Due to the cost of 1/35th scale kits then, I stuck with 1/72nd and built a lot. Soon my AFV collection rivalled my aircraft collection and then one day for my birthday i received the Tamiya 1/35th scale Brummbar. That was my first 1/35th scale kit and I well remember my very pathetic attempts to recreate the zimmerit coating. I used a scalpel and ruler and carved the zimmerit into the plastic. I do remember that i was very pleased with the result, but thinking back on it now, it must have been truly horrendous, but I was pleased with it.

 

I built a few more 1/35th kits, mostly Tamiya, but I was now of the age to go to University and girls and motorbikes suddenly came into my life. Modelling went out the window faster than one of my cats after a mouse. After university I moved to Cornwall and surfing became my passion, a day did not go by without me surfing, even if it was only for an hour or so. I surfed on Christmas day, New Year’s Day, whenever I could actually. I was also riding my bike every day, so if I was not surfing, I was riding my bike. Modelling had completely disappeared from my interests. This lasted well into the 1980’s until I had a bad accident on my bike on some black ice.

 

Merkava IV

 

 

As a result of the accident I could not walk for six weeks and so my girlfriend tried to find something that would interest me. On the way home from the local hospital, where she worked, she popped into the local R/C shop, which had a small selection of plastic kits, and bought me the Tamiya M16. At first I was not interested but as the boredom grew so the kit seemed an attractive alternative. But the desire was not there so i never did complete that kit and modelling was again pushed off the radar.

 

Ten years ago it reappeared and did so with a vengeance. This came about from my love of history; I had studied modern history at University and have always loved reading history books. It was this that sparked a renewed attempt to start modelling again. And start I did. I have not stopped building since then, and cannot see me ever stopping now. I love AFV’s but after building a plethora of Tiger’s, Panther’s etc it began to feel a bit stale. I mean just how many Tiger’s and Panther’s etc can you build before boredom starts to rear its ugly head?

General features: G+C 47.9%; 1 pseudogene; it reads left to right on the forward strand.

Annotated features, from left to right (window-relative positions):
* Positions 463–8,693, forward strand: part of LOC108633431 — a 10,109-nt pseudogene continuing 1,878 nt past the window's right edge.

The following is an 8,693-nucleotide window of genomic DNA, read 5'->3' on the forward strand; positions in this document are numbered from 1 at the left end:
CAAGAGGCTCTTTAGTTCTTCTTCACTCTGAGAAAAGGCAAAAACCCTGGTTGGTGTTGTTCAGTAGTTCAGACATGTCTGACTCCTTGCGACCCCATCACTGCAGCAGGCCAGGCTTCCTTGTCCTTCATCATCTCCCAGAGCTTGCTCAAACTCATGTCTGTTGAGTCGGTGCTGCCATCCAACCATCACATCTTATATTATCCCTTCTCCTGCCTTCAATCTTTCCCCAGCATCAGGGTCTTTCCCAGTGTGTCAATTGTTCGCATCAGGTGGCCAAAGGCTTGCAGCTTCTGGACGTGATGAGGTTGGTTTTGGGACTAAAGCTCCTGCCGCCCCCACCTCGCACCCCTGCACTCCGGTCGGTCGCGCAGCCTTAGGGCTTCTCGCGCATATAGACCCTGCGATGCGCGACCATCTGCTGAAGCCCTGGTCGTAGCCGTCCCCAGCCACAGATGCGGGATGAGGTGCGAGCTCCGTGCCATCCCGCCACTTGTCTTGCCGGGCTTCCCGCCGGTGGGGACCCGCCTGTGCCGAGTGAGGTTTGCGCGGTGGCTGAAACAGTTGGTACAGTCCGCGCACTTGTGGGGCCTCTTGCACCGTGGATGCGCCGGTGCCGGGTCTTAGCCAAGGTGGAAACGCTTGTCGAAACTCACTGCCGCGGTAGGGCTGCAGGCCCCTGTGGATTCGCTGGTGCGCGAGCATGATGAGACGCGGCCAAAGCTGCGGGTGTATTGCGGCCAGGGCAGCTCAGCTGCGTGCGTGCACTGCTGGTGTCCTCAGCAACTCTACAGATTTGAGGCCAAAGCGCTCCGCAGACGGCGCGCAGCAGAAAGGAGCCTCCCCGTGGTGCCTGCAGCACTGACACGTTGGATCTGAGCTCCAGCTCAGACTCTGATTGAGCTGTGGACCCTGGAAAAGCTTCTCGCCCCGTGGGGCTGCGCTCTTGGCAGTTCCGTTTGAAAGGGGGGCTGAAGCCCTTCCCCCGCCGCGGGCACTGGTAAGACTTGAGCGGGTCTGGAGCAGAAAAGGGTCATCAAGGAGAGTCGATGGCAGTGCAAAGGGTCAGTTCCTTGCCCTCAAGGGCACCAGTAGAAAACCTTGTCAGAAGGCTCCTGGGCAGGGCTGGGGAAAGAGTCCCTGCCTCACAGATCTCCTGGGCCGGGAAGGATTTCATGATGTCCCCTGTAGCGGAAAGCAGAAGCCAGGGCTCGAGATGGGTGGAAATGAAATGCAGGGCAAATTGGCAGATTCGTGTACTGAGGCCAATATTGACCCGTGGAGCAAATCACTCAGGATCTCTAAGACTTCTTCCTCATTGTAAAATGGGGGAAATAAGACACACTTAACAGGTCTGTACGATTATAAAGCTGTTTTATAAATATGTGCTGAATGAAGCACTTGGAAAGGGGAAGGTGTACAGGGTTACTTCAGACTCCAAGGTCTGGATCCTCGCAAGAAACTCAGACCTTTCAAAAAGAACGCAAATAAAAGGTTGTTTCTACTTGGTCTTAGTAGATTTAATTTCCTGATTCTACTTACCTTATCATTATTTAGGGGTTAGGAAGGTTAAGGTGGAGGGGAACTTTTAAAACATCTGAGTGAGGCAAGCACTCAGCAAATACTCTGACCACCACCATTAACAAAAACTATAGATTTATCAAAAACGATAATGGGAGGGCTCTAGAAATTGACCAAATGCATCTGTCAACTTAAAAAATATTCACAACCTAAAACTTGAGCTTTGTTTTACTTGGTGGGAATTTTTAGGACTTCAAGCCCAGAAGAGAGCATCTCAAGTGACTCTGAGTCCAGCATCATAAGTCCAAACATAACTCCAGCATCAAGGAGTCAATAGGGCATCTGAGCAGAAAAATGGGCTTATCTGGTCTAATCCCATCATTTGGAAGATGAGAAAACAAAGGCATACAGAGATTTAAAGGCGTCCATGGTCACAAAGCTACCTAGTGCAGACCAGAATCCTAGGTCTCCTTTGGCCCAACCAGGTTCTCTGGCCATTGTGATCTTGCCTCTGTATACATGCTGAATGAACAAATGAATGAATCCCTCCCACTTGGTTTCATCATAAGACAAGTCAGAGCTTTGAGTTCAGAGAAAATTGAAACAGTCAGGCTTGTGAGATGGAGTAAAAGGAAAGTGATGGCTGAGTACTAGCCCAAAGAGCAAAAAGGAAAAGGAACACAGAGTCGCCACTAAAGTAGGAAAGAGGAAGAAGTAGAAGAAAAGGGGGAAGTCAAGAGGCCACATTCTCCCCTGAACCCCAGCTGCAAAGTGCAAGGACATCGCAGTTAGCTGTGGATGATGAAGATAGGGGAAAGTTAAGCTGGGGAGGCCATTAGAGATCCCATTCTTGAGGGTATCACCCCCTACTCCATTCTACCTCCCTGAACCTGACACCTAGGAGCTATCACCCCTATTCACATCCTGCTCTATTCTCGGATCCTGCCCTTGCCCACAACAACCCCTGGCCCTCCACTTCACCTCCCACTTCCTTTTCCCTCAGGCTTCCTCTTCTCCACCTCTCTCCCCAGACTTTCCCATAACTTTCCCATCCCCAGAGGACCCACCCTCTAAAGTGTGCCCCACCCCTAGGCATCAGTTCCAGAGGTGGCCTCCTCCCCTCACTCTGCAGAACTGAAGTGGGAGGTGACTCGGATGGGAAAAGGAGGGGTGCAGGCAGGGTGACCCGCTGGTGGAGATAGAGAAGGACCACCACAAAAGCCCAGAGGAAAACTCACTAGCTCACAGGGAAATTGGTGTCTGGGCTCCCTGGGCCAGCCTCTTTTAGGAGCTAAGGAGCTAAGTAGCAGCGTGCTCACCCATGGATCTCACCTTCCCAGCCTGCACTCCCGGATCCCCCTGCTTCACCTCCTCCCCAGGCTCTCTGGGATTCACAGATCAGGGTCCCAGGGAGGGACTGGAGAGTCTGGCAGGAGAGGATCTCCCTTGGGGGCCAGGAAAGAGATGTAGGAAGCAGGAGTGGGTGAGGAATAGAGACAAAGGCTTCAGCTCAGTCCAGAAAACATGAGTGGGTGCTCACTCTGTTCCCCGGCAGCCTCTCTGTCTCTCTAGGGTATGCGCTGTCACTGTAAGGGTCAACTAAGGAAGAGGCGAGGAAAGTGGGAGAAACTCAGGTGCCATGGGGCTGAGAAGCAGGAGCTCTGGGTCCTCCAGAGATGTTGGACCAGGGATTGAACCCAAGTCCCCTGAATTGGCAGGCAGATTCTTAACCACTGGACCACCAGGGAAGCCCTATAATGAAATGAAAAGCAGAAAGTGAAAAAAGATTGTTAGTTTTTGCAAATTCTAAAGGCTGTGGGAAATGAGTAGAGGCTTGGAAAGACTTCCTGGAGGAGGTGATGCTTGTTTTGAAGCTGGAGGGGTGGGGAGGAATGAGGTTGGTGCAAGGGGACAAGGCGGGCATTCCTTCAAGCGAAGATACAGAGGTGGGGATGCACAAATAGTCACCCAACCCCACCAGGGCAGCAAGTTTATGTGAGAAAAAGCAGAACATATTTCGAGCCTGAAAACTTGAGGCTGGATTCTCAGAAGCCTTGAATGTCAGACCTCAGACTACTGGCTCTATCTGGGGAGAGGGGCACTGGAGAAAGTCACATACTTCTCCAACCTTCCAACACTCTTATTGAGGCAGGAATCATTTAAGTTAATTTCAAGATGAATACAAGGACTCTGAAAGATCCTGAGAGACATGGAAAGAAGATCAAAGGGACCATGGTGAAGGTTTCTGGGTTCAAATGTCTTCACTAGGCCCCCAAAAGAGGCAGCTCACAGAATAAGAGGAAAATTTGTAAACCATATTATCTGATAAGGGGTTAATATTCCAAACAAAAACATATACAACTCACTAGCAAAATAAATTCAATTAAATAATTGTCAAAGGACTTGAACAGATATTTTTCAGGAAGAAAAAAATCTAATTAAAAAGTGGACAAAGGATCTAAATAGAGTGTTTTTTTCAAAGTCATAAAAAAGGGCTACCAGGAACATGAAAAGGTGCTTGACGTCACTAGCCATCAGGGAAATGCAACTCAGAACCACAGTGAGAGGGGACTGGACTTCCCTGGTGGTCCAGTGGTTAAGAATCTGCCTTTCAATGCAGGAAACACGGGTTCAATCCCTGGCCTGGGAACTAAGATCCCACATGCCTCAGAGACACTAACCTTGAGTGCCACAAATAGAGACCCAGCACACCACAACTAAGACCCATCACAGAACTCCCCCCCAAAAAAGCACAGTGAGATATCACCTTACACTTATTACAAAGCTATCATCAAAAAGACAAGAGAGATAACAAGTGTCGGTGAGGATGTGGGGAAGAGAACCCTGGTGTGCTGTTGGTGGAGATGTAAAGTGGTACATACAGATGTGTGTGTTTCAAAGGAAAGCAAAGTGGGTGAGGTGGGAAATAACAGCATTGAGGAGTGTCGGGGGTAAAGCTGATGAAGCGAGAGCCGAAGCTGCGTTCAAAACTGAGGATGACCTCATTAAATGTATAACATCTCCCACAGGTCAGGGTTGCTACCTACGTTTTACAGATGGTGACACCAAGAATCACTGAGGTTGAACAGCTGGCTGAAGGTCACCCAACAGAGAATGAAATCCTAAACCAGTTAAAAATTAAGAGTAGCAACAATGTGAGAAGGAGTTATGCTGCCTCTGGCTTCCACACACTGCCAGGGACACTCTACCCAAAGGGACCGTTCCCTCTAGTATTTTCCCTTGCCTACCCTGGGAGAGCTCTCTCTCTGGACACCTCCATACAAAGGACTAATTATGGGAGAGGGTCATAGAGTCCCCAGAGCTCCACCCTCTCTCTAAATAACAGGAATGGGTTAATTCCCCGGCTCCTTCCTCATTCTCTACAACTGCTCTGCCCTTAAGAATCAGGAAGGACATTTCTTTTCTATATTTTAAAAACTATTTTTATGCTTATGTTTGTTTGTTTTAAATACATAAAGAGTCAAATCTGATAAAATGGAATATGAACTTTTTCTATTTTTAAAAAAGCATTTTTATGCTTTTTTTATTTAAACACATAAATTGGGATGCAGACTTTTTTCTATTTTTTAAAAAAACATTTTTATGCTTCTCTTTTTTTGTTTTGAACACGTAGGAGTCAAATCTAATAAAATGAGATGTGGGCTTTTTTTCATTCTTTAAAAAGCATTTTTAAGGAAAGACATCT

So i visited my local shop, and after a conversation with the owner, Jason, I swopped all of my WWII kits for modern armour. That was definitely the best thing. It renewed my enthusiasm for modelling and has allowed me to take my skills to a new level. I love building modern AFV’s, whether they are tanks, APC’s, utility vehicles you name it. My particular passion is IDF AFV’s. There are so many different tanks, personnel carriers etc that I doubt I will ever grow bored with them. The Nagmachon’s, Zelda’s and Merkava’s are just so interesting and varied that they really do fire my imagination. That is not to say I do not build other nations AFV’s, I do. I think my second favourite are the British AFV’s, in particular the Cents and FV 435 series. Recovery tanks/vehicles are also a passion and I have been fortunate to build the Challenger and Chieftain recovery tanks that Accurate Armour make.

 

Accurate Armour T-55 Enigma

 

 

Recently though, I have been building aircraft, modern jets to be exact. I started off with an RF-4B by Hasagawa, then a Revel F4F and a Hasagawa GR7 Harrier that I am converting to a GR9. I have also just started the Revel two seat Typhoon. I am surprised at the different levels of quality in those four kits. I found the RF-4B and the new Revel two seat Typhoon to be nowhere near as good as the F4F and GR7/9. The Harrier is the best of the bunch so far, even the cockpit was nicely done, although I replaced it with an Aires AM one. The RF-4B is ok, not that happy with the finished result. The F4F however is a lot better and i am quietly pleased with that, except for the fit of the Aires cockpit set. That is just too over sized to fit without a serious amount of sanding to the fuselage. I must admit I did expect better than that from Aires.

 

Challenger 2

 

 
 

However, aircraft are not my main passion, which is still AFV’s. But the change has been very enjoyable, and I do plan on building more aircraft, there are a couple of IAF jets that are seriously demanding my attention, the Sufa and the Ra’am. So i have a bit of a quandary on what to build next, an AFV or a jet. Only time will tell i guess.

Until next time.

 

Ethlian Middleton.